I passed by Aunt Lessie’s house, now lovingly restored, and immediately started remembering the wonderful childhood days spent around and in it.
One of my very first memories is that of playing in the sandy area of the driveway under two big oak trees. It was generally moist, so you could “scoot” your foot down into it. Then you’d carefully ease your foot out, leaving a little cave.
We created a whole housing project for toads and frogs. Sometimes, we’d lie on the top of a red clay bank across the road and idly nibble on some kind of tart tasting clover and listen to Daddy and Mr. Reeves and Uncle Asa hollering at their mules as they plowed, then slide down the bank, getting our clothes red-clay red, much to our mothers’ delight.
Just a little piece down the road, three tall sweetgums grew, close enough together that their limbs intertwined. Wonderful climbing trees. They leaned out over the road. We’d, Willa and I, climb way up in them and drop sweetgum balls on the cars and wagons, if any, passing below. Alas, Daddy cut them down to expand a field.
Uncle Asa’s pasture was right by the road. It was not level, but it was the site of many a softball/baseball/some kind of ball game.
The game was played with a broken axe handle and a cancerous rubber ball. There would be anywhere from two players, just Willa and me, up to a dozen or more, maybe on a Sunday afternoon.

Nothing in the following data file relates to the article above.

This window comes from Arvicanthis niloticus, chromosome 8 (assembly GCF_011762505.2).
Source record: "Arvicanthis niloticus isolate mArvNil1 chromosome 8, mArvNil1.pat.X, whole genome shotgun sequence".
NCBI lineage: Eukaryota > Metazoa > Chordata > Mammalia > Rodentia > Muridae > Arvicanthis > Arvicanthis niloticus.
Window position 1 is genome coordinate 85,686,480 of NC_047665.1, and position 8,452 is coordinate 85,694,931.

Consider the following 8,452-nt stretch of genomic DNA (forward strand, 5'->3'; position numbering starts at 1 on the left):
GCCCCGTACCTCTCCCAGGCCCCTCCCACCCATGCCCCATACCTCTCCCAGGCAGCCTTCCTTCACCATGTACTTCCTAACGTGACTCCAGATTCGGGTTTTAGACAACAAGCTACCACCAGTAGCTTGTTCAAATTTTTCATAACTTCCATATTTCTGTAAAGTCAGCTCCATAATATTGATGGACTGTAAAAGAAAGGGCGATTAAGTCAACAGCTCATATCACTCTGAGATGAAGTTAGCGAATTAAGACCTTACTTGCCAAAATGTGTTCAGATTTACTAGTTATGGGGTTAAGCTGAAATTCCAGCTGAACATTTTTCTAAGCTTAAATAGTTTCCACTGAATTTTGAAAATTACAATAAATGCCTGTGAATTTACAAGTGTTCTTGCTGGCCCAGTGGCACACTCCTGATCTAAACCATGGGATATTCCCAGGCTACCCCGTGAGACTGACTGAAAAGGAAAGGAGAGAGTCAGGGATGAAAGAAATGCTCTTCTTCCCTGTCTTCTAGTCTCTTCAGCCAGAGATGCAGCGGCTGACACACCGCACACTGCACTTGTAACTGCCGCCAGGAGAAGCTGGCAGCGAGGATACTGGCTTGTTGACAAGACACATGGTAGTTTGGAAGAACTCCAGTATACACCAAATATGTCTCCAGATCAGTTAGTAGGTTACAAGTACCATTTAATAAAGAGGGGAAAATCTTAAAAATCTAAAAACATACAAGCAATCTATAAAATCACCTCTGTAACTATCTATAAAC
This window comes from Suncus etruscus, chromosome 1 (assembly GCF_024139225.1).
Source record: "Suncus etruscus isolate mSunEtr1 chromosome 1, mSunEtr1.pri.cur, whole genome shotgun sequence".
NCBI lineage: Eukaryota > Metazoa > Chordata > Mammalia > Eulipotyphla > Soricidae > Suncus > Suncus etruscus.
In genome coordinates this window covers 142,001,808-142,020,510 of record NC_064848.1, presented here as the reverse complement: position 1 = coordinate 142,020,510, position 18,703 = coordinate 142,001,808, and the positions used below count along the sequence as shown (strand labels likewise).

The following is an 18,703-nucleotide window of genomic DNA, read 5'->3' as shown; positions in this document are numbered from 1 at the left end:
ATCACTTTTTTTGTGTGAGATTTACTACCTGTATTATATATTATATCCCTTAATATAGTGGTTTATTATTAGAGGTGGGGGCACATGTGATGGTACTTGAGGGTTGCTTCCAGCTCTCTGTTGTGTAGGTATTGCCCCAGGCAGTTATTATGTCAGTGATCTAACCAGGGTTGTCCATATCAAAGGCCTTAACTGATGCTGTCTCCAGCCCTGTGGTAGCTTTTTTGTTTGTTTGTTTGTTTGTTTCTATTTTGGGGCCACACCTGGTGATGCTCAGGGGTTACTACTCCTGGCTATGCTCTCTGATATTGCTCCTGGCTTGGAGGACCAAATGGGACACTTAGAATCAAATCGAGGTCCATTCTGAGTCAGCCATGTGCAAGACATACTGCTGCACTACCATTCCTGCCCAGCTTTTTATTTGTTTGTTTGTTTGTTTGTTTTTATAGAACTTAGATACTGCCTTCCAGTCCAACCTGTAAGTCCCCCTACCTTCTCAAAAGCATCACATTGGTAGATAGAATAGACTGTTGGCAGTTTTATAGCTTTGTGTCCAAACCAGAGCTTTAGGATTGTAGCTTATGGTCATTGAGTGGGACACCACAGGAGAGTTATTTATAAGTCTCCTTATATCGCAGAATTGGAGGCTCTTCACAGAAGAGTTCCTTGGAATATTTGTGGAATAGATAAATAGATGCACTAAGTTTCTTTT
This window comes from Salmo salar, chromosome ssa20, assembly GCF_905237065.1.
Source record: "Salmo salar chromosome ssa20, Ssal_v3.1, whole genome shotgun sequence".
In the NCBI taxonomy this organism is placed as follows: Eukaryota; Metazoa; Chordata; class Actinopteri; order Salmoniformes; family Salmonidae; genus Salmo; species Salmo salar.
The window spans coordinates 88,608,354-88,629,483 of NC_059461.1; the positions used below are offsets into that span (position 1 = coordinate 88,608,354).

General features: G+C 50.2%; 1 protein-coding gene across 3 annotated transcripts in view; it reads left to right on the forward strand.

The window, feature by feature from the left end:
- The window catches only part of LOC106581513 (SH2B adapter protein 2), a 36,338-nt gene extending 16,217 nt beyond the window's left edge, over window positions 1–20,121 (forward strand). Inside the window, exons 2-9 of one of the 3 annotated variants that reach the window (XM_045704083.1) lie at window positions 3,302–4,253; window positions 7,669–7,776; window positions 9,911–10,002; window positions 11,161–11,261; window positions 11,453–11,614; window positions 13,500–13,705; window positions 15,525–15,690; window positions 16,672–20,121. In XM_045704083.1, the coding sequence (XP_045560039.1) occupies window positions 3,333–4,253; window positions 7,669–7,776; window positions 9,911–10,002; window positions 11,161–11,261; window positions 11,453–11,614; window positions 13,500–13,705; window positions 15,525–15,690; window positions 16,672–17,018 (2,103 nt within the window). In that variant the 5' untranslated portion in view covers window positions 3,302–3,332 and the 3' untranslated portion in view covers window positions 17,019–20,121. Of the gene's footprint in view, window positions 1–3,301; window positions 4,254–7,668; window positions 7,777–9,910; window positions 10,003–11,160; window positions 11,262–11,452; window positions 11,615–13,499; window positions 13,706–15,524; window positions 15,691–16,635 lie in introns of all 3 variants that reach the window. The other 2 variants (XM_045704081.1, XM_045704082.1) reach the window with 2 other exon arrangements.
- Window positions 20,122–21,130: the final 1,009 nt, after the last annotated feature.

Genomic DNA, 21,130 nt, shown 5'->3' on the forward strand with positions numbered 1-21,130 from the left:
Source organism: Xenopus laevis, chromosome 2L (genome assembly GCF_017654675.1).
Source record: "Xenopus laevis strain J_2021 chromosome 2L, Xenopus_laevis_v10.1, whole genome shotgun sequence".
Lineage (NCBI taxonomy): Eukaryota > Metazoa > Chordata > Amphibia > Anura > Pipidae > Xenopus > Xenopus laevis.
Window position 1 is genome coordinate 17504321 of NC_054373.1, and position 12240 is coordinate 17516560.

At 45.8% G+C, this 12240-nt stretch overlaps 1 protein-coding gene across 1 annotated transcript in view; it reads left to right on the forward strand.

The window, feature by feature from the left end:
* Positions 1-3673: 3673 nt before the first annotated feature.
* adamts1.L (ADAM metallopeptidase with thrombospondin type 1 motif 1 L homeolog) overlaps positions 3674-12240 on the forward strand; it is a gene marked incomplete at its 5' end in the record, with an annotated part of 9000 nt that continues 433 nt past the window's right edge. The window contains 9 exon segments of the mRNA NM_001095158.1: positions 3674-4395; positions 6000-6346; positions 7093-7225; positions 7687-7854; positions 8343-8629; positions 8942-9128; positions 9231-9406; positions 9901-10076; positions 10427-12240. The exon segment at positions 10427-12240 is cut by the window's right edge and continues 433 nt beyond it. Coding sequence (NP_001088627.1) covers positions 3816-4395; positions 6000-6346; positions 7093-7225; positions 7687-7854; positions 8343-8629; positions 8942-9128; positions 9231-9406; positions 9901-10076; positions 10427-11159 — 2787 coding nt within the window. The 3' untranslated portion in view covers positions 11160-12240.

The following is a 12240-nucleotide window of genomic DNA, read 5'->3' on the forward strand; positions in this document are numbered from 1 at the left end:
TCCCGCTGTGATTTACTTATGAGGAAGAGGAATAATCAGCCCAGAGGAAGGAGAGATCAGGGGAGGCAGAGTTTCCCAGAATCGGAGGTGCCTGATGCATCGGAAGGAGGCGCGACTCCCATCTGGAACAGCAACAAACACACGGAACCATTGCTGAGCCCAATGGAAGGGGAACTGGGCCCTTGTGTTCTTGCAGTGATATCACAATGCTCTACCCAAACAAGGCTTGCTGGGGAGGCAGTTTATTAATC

Out past that, there was a pine forest with just the perfect slope to make it ideal for sliding on a barrel stave. Oh, yeah. Get at the top, shove off and go flying down the hill, trying to stop before hitting the ditch.
We were heartbroken when Uncle Asa sold that timber. We never found another spot that was just right.
The old house itself was a typical dogtrot house, a wide hall down the middle, with a big room and a smaller room on one side, leaving a space for the back porch and the wash stand, with a dipper and a bucketful of cold well water always available.
The other side was the busy side, with a big room that served as the living room, parlor, den, bedroom…what have you. That’s where we congregated. Aunt Lessie’s legs had that mottled pattern that legs get when they stay in front of a fireplace a lot.
Also on that side were a small bedroom, a small dining room and the kitchen. No running water, of course. And there was a little house out yonder…
I’ve often wondered how they managed.
There were Uncle Asa and Aunt Lessie. Uncle Asa’s mother and step-father lived with them. There were four girls and a son. And many times, a hired man would also live with them. They never seemed overly crowded.
As we grew older, brother Jack and I would be working in the field across from the frog houses. It was good to run up to the house and sit in that cool breezeway…and maybe munch on one of Aunt Lessie’s cold biscuits left over from breakfast. There was something special about her cold biscuits. Ours at home didn’t taste that way.
We chuckle about it: It seems that every time we’d stop for a biscuit break, Daddy would come along. Amazing. Some kind of mind reading or something…
Also, I never quite forgave Willa: we’d be picking cotton, and I’d beg Willa to come across the road and help us. Nope. She’d sit in the swing and sneer at us.
That took a star or two out of your crown, girl.
Bob Sanders is a veteran local radio personality, columnist, author and raconteur of note.